Nevertheless, we are called to observe something yet more striking, if it be possible. Jesus Christ rises from the tomb; he has conquered death; he is about to return to the Father, to reassume that glory which he had with him before the world was. Follow him in his remaining rapid movements upon the earth. What words will flow from that mouth to which utterance has been restored by resurrection from the dead? Words of holy Scripture. Again he quotes, explains, and preaches it. In the first place, we behold him on the way to Emmaus, accompanying Cleopas and his friend; next, in the upper room; and afterwards on the borders of the lake. What does he do? He expounds the Scriptures; beginning at Moses, and continuing through the Prophets and Psalms, he shows them the things concerning himself, he opens their minds to understand them, and causes their hearts to burn whilst he talks with them. (Luke 24:27,44.)

But we have not yet done. All these quotations demonstrate in what estimation the Bible was held by Him "in whom are hid all the treasures of wisdom and knowledge" (Col. 2:3), and "by whom all things subsist" (Col. 1:17). But we must further produce two declarations and one final example of our Lord, touching the letter of Scripture:-

"It is easier," he has said, "for heaven and earth to pass, than for one particle of a letter (κεραία) of the Law to fail" (Luke 16:17); and by the term law, Jesus Christ understood the whole of the Scriptures, and even more particularly the book of Psalms. (John 10:34; 12:34.)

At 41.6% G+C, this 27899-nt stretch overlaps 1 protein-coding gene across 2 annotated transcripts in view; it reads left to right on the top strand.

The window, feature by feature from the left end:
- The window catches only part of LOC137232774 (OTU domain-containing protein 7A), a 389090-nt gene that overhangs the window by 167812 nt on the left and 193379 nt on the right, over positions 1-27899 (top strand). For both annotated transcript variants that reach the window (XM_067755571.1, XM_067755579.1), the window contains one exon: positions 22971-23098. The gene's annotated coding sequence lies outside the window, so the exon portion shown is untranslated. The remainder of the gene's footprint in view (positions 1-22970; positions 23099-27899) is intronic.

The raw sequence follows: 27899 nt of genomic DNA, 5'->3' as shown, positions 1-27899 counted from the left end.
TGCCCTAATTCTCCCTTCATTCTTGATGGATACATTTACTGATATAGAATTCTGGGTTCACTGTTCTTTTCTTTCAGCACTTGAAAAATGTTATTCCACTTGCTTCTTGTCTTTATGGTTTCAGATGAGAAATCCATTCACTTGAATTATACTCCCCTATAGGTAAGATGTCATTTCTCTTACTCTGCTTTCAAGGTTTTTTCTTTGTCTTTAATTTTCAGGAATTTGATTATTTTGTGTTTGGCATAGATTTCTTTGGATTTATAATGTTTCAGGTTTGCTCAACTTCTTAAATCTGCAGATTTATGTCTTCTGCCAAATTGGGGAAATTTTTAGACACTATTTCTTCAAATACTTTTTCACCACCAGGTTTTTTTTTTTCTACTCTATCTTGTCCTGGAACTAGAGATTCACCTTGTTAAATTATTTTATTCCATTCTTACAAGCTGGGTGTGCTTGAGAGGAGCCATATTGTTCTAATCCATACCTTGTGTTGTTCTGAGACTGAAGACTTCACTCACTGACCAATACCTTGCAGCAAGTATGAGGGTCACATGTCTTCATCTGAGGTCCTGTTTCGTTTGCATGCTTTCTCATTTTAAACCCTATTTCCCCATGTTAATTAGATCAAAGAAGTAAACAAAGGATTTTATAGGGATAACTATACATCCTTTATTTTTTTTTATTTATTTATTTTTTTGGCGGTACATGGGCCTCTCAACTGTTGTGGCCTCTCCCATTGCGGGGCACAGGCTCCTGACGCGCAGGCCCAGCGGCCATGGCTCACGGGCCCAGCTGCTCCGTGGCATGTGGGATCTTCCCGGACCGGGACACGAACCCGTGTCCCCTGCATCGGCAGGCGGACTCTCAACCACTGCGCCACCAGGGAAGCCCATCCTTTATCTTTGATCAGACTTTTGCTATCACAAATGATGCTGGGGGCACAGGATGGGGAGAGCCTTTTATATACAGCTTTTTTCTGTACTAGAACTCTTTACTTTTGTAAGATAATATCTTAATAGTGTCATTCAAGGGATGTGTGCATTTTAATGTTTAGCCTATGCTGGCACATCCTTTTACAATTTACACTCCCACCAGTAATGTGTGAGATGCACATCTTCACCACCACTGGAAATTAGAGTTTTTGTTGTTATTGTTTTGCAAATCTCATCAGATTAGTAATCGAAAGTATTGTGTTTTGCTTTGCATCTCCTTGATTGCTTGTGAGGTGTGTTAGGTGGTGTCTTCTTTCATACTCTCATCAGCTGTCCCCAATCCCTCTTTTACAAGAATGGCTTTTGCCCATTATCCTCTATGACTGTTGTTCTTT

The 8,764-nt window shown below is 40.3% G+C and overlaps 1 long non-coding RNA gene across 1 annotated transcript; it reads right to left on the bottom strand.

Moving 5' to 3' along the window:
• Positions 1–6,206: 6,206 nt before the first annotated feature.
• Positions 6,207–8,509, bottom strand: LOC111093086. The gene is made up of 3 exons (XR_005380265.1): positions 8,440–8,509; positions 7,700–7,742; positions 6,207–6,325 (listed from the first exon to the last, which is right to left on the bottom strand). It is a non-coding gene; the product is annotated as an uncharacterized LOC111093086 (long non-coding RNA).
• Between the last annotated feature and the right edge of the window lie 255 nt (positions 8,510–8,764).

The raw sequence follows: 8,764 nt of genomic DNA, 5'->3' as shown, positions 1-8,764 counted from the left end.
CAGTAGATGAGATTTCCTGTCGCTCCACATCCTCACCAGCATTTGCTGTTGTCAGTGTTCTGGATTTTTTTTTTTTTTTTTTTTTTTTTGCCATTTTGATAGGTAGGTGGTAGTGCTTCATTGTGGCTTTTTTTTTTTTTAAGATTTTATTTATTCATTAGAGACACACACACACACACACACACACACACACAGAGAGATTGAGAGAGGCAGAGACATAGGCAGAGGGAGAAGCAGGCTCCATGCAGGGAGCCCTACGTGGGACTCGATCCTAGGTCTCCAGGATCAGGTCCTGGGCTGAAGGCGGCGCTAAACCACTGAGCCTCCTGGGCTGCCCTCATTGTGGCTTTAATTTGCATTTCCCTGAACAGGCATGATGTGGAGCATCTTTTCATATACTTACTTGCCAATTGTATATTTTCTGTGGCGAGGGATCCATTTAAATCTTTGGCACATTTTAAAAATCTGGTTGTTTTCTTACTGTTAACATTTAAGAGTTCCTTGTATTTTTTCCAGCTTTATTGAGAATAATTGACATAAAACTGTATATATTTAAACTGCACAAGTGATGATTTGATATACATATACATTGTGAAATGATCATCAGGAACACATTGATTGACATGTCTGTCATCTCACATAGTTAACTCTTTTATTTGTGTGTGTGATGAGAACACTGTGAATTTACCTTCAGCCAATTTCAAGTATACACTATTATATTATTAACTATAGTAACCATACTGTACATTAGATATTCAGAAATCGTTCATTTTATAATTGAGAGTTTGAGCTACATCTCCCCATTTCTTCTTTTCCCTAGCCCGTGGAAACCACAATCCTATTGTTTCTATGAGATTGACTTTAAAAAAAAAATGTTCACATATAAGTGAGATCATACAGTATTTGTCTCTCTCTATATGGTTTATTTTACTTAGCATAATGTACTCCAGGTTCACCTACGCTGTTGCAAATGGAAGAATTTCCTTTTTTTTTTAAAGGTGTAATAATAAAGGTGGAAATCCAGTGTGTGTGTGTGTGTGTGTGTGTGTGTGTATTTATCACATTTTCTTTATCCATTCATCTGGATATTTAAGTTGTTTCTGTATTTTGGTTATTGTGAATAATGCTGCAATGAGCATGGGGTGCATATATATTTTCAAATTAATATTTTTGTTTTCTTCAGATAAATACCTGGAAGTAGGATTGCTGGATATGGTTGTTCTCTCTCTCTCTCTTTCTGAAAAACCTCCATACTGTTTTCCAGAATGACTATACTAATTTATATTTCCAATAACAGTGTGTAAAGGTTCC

What words could be conceived which would express with more force and precision the principle we are maintaining than do the foregoing? I mean the principle of the plenary Inspiration, and everlasting character of all the parts, even to the very letter of the Scripture. Students of the word of God, behold then the theology of your Master! Be such theologians as He was: have the same Bible as the Son of God!

But let us hear another declaration, pronounced by our Lord in his sermon on the mount:-

"Until heaven and earth pass away, there shall not pass from the Law a single iota, nor the tittle of a letter" (Matt. 5:18). All the words of THE SCRIPTURES, even to the least letter and particle of a letter, are equal to the words of Jesus Christ HIMSELF; for he has also said, "Heaven and earth shall one day pass away, but MY words shall not pass away" (Luke 21:33).